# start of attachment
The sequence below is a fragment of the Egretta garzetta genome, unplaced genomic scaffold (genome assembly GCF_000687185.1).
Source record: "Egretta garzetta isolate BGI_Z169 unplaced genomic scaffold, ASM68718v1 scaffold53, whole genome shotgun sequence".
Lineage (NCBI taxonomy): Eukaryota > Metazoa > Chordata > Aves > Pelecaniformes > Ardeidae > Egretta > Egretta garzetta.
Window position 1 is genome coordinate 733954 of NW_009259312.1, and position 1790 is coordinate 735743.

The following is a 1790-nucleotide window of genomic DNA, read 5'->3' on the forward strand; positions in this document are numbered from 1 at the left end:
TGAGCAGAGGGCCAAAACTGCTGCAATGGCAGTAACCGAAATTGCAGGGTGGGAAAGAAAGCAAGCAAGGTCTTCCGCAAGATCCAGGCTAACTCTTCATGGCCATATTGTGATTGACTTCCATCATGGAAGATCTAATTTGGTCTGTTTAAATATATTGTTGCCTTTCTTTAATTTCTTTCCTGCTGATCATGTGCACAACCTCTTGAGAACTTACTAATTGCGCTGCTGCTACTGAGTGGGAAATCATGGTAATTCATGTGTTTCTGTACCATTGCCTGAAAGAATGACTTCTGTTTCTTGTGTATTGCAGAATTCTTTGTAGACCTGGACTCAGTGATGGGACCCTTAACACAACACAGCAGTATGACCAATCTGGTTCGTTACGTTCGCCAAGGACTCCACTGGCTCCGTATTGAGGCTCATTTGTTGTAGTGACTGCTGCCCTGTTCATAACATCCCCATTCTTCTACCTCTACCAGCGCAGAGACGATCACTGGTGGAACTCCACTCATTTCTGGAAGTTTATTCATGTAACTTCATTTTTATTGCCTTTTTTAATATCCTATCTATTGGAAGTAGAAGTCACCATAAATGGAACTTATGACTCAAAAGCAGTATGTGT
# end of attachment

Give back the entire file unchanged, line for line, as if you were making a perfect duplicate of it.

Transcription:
The sequence below is a fragment of the Egretta garzetta genome, unplaced genomic scaffold (genome assembly GCF_000687185.1).
Source record: "Egretta garzetta isolate BGI_Z169 unplaced genomic scaffold, ASM68718v1 scaffold53, whole genome shotgun sequence".
Lineage (NCBI taxonomy): Eukaryota > Metazoa > Chordata > Aves > Pelecaniformes > Ardeidae > Egretta > Egretta garzetta.
Window position 1 is genome coordinate 733954 of NW_009259312.1, and position 1790 is coordinate 735743.

The following is a 1790-nucleotide window of genomic DNA, read 5'->3' on the forward strand; positions in this document are numbered from 1 at the left end:
TGAGCAGAGGGCCAAAACTGCTGCAATGGCAGTAACCGAAATTGCAGGGTGGGAAAGAAAGCAAGCAAGGTCTTCCGCAAGATCCAGGCTAACTCTTCATGGCCATATTGTGATTGACTTCCATCATGGAAGATCTAATTTGGTCTGTTTAAATATATTGTTGCCTTTCTTTAATTTCTTTCCTGCTGATCATGTGCACAACCTCTTGAGAACTTACTAATTGCGCTGCTGCTACTGAGTGGGAAATCATGGTAATTCATGTGTTTCTGTACCATTGCCTGAAAGAATGACTTCTGTTTCTTGTGTATTGCAGAATTCTTTGTAGACCTGGACTCAGTGATGGGACCCTTAACACAACACAGCAGTATGACCAATCTGGTTCGTTACGTTCGCCAAGGACTCCACTGGCTCCGTATTGAGGCTCATTTGTTGTAGTGACTGCTGCCCTGTTCATAACATCCCCATTCTTCTACCTCTACCAGCGCAGAGACGATCACTGGTGGAACTCCACTCATTTCTGGAAGTTTATTCATGTAACTTCATTTTTATTGCCTTTTTTAATATCCTATCTATTGGAAGTAGAAGTCACCATAAATGGAACTTATGACTCAAAAGCAGTATGTGT